Rather than dwelling on the past or losing sleep over the future, I should do my best to enjoy what's going on right this moment - reality.  It feels great to take a moment to just stop and enjoy how the sunshine feels on my face, so why don't I do it more often?  Why don't I take a few more moments to be thankful for what I have?  To cherish the people who love me?  To enjoy what's going on right this very moment?  To find something incredibly wonderful about my life, even if it feels like a lot of things are wrong?  To say, "Today might have been really shitty, but man am I lucky to be healthy!"?

When my time is up, I want to be remembered in a certain way.  I want my kids to be incredibly proud of who I was, the choices I made, and the way I treated others.  I want them to know that I loved them more than anything on this Earth and that I considered their well-being in every single choice I made.  I want them to say that I enjoyed life - every last second of it.  So, I continue on my path to try to live the life that would allow my children to one day say those things about me.  It's not an easy road, it takes a lot of effort to stay on track, but I only get this life, and I don't want to waste any more of it.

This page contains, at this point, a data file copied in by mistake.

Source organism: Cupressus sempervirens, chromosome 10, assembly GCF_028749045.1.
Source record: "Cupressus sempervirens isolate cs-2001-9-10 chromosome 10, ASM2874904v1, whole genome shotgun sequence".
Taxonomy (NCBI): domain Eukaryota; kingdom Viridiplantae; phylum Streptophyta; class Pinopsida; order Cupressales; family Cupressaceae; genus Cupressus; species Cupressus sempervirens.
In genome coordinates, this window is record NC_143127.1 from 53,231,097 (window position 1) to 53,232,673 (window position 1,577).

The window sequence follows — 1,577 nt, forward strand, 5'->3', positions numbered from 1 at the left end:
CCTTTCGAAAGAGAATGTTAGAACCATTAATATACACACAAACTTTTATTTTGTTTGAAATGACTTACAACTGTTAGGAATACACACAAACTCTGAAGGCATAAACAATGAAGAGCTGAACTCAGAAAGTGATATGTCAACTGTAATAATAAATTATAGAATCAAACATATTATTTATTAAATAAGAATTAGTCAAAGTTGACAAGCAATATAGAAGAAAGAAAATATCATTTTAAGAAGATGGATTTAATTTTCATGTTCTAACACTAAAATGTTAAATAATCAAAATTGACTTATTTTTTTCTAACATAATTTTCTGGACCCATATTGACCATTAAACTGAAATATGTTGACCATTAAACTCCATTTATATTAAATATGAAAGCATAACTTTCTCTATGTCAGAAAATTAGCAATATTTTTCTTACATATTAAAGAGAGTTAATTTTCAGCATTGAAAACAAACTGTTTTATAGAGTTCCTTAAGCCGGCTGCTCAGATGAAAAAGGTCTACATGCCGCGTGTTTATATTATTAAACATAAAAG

Thursday, April 12, 2012

This is the part where I stare at you blankly.

As any teacher will tell you, the job has its moments.  There are times when it's very rewarding, and there are times when it feels like you're bashing your head against a brick wall repeatedly.  Near the end of the semester, it's often more of the latter.

The semester is winding down, so consequently, students are beginning to panic.  They panic about their grades, final exams, and various other things.  So, on a daily basis, students say things and ask me things that leave me no other option but to stare at them blankly - not because I'm trying to be rude, but I'm so astounded that I literally don't know what to say.

Example #1:
Last week, a student raised his hand and said, "Do we have to take the final exam on the day that it's scheduled?"

My response: "Yes, you do, unless you have extenuating circumstances that prevent you from taking it at that time on that day."

Student: "Well, I was hoping I could take it early because that's my birthday."

My response:  Blank stare.  Blank stare.  Blank stare.